OR, is it possibly the most frustrating that the networks who carry these shows only use live TV as their metric for which shows are “successful” and which are not?
Yep. It’s that!
I never watch live TV. EVER. We have kids! We have a schedule! Who can sit down in the evenings and watch a TV show? (And who wants to do that without being able to forward through the commercials?) I think Jen and I have watched a combined three episodes of live TV in the past… maybe six or seven years?
I watch any current TV shows via Hulu or iTunes (if I really like it). Don’t you? Do you watch regular TV at the regular, scheduled time? We don’t even have cable here… just Netflix, Amazon Prime, and then free Hulu (and other internet content). (And of course, can purchase or rent things via iTunes, Amazon, et al.)
Really… when will these guys change their paradigm? Their thinking is very outdated. Live TV should be one of the factors in determining audience, but the main or only one? That article said one of the shows canceled from last fall had a huge DVR audience. How can they cancel a show because its viewers watch it later, on their own schedule?
And that doesn’t even factor in the online services like Hulu and Amazon/iTunes. I’d assume plenty of people watch current shows via Hulu, despite the fact that the content providers try desperately to make you not want to. Some shows are available on Hulu a mere eight days after they air initially on TV, some are thirty days delayed. (Some are only one day delayed. That’s nice.) Also, some shows are only available in standard definition, while others are available in HD, but only on certain devices. (And not on a computer… which is how we watch TV in our house!)
Ugh… It really does make me angry sometimes, the short-sightedness of these people. The greed and lust for power, control. Yuck.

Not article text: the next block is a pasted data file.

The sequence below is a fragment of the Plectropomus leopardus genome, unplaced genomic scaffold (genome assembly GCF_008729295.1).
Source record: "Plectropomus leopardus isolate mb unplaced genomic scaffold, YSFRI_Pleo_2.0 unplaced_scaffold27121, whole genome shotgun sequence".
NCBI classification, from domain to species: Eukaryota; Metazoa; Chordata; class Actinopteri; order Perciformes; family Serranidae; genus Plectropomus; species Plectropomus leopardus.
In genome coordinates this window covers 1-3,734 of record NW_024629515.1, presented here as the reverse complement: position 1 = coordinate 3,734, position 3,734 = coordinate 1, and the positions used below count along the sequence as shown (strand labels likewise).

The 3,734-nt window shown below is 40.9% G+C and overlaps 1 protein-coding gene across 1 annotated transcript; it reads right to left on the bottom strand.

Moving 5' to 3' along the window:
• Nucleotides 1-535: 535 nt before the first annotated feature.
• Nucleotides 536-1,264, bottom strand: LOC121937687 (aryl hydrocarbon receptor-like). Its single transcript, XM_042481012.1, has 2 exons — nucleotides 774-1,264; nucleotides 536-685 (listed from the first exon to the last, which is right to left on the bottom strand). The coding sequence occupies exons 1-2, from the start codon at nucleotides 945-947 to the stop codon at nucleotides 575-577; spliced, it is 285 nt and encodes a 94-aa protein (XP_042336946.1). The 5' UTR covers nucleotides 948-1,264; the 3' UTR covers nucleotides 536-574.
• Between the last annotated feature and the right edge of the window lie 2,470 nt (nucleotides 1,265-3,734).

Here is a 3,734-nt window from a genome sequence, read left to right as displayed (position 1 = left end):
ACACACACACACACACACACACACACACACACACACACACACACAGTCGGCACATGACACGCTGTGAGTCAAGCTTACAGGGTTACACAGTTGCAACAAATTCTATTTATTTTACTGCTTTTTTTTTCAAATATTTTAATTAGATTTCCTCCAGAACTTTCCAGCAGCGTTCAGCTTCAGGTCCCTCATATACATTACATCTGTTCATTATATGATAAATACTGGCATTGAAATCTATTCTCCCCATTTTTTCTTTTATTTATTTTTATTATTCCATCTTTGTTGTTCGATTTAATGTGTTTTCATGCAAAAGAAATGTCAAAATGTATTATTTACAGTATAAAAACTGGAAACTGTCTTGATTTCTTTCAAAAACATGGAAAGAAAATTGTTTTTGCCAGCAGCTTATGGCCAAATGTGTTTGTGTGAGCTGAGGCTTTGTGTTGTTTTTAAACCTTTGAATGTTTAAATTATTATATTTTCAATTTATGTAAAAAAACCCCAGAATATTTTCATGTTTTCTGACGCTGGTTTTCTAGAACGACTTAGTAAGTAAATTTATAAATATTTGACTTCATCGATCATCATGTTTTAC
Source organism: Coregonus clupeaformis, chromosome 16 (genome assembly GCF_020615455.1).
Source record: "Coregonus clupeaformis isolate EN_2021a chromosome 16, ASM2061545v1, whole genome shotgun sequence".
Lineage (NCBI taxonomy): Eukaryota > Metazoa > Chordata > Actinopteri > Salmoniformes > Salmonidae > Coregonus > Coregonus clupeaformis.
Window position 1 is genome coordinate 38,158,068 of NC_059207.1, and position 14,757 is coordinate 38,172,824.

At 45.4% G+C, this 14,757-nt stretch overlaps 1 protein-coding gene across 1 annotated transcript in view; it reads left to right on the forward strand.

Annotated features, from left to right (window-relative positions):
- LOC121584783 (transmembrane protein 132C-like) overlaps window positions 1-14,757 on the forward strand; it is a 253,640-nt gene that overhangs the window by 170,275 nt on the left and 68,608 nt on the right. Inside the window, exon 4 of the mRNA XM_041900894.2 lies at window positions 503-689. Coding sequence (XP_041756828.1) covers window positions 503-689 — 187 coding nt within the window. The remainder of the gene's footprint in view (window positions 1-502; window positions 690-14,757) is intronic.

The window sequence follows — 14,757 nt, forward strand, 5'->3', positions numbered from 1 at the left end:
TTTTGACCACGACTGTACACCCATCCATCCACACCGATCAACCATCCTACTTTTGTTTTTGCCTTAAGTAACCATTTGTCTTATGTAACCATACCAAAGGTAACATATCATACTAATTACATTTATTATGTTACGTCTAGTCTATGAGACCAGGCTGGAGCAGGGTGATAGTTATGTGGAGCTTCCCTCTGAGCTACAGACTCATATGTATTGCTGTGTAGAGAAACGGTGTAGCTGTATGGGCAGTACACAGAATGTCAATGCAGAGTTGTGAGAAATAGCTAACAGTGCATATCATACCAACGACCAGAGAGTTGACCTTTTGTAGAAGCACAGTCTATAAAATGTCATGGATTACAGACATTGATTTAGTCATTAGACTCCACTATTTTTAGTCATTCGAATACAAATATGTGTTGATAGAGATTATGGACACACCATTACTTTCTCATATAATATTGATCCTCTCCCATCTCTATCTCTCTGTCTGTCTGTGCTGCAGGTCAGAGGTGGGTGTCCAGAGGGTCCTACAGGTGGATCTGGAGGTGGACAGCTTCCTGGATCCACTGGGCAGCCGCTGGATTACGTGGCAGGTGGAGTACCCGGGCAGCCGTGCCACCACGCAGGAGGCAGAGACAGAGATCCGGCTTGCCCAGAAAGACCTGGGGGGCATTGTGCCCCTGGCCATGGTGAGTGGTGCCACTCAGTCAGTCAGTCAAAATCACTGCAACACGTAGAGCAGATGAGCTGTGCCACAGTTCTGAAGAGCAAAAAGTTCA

(These people of course being the Time Warners, NBC Universal, Paramount… and so on. I’d rather not give them more time here.)
The ridiculous way that content is still delivered is mind boggling to me. You have to pay an outrageous monthly fee to receive hundreds of channels—that you mostly do not want—in order to watch a few shows you’d like to see every week… and then those get canceled because you use your DVR to watch them on your schedule?? What in the world?
And what of iTunes and Amazon, where you can pay $20-$40 or so to subscribe to a season’s worth of shows (downloaded and/or available very soon after their air date… which, is also an archaic practice…) Do those count towards the content providers’ ratings system? When someone is willing to pay money to watch a show… it should count double. Or triple!
Eventually everyone will catch up. Everything is always about money. Always. So, once someone discovers a way to satisfy the consumer’s desire for direct access to content and a way to maximize the monitization of that content, then we’ll have the new paradigm.
For now, it’s frustration for we who have moved on to a new model while we wait for the old school content providers to “catch up” (or, give in)… or… there is a reason that piracy is a problem. (And it’s not because people just want free stuff! It’s equally or more because of these ridiculous ways of thinking by the “old school” content providers.)